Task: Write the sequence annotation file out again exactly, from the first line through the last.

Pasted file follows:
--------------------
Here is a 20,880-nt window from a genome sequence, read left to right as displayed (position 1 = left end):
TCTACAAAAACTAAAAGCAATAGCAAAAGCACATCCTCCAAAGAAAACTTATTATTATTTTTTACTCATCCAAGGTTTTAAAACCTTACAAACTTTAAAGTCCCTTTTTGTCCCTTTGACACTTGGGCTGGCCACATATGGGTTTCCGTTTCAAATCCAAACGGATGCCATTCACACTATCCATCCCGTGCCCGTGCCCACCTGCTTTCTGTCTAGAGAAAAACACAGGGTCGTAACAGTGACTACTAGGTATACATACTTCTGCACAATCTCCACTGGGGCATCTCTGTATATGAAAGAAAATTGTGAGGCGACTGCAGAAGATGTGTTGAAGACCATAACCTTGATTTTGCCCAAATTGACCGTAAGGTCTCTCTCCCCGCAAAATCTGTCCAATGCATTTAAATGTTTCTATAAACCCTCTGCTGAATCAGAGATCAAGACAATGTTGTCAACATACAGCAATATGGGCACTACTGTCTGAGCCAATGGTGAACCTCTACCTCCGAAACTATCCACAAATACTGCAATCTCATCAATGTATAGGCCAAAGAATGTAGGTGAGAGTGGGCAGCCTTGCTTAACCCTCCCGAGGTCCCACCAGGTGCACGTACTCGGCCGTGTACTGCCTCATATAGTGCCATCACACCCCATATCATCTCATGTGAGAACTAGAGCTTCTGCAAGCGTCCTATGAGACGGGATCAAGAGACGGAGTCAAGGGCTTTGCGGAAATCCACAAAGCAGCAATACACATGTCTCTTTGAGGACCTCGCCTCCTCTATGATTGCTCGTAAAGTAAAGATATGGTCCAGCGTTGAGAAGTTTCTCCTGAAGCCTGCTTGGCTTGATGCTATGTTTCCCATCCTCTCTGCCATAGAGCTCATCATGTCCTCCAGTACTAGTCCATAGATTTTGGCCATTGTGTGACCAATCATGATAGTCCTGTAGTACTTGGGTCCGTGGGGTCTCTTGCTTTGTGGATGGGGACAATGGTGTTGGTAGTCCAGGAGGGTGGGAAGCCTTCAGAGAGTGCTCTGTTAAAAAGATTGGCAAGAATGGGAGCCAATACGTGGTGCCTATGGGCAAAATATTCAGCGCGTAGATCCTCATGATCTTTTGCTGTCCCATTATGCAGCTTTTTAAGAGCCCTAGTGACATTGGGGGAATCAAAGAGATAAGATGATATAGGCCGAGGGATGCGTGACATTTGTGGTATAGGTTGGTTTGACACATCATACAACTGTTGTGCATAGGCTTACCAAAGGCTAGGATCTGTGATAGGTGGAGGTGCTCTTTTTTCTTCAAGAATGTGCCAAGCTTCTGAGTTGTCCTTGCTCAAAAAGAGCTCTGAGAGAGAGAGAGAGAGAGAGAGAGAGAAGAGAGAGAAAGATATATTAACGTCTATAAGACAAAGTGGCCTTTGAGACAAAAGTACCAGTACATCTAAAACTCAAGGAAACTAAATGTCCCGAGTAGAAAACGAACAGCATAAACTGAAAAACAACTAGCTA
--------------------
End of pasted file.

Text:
Here is a 20,880-nt window from a genome sequence, read left to right as displayed (position 1 = left end):
TCTACAAAAACTAAAAGCAATAGCAAAAGCACATCCTCCAAAGAAAACTTATTATTATTTTTTACTCATCCAAGGTTTTAAAACCTTACAAACTTTAAAGTCCCTTTTTGTCCCTTTGACACTTGGGCTGGCCACATATGGGTTTCCGTTTCAAATCCAAACGGATGCCATTCACACTATCCATCCCGTGCCCGTGCCCACCTGCTTTCTGTCTAGAGAAAAACACAGGGTCGTAACAGTGACTACTAGGTATACATACTTCTGCACAATCTCCACTGGGGCATCTCTGTATATGAAAGAAAATTGTGAGGCGACTGCAGAAGATGTGTTGAAGACCATAACCTTGATTTTGCCCAAATTGACCGTAAGGTCTCTCTCCCCGCAAAATCTGTCCAATGCATTTAAATGTTTCTATAAACCCTCTGCTGAATCAGAGATCAAGACAATGTTGTCAACATACAGCAATATGGGCACTACTGTCTGAGCCAATGGTGAACCTCTACCTCCGAAACTATCCACAAATACTGCAATCTCATCAATGTATAGGCCAAAGAATGTAGGTGAGAGTGGGCAGCCTTGCTTAACCCTCCCGAGGTCCCACCAGGTGCACGTACTCGGCCGTGTACTGCCTCATATAGTGCCATCACACCCCATATCATCTCATGTGAGAACTAGAGCTTCTGCAAGCGTCCTATGAGACGGGATCAAGAGACGGAGTCAAGGGCTTTGCGGAAATCCACAAAGCAGCAATACACATGTCTCTTTGAGGACCTCGCCTCCTCTATGATTGCTCGTAAAGTAAAGATATGGTCCAGCGTTGAGAAGTTTCTCCTGAAGCCTGCTTGGCTTGATGCTATGTTTCCCATCCTCTCTGCCATAGAGCTCATCATGTCCTCCAGTACTAGTCCATAGATTTTGGCCATTGTGTGACCAATCATGATAGTCCTGTAGTACTTGGGTCCGTGGGGTCTCTTGCTTTGTGGATGGGGACAATGGTGTTGGTAGTCCAGGAGGGTGGGAAGCCTTCAGAGAGTGCTCTGTTAAAAAGATTGGCAAGAATGGGAGCCAATACGTGGTGCCTATGGGCAAAATATTCAGCGCGTAGATCCTCATGATCTTTTGCTGTCCCATTATGCAGCTTTTTAAGAGCCCTAGTGACATTGGGGGAATCAAAGAGATAAGATGATATAGGCCGAGGGATGCGTGACATTTGTGGTATAGGTTGGTTTGACACATCATACAACTGTTGTGCATAGGCTTACCAAAGGCTAGGATCTGTGATAGGTGGAGGTGCTCTTTTTTCTTCAAGAATGTGCCAAGCTTCTGAGTTGTCCTTGCTCAAAAAGAGCTCTGAGAGAGAGAGAGAGAGAGAGAGAGAGAAGAGAGAGAAAGATATATTAACGTCTATAAGACAAAGTGGCCTTTGAGACAAAAGTACCAGTACATCTAAAACTCAAGGAAACTAAATGTCCCGAGTAGAAAACGAACAGCATAAACTGAAAAACAACTAGCTA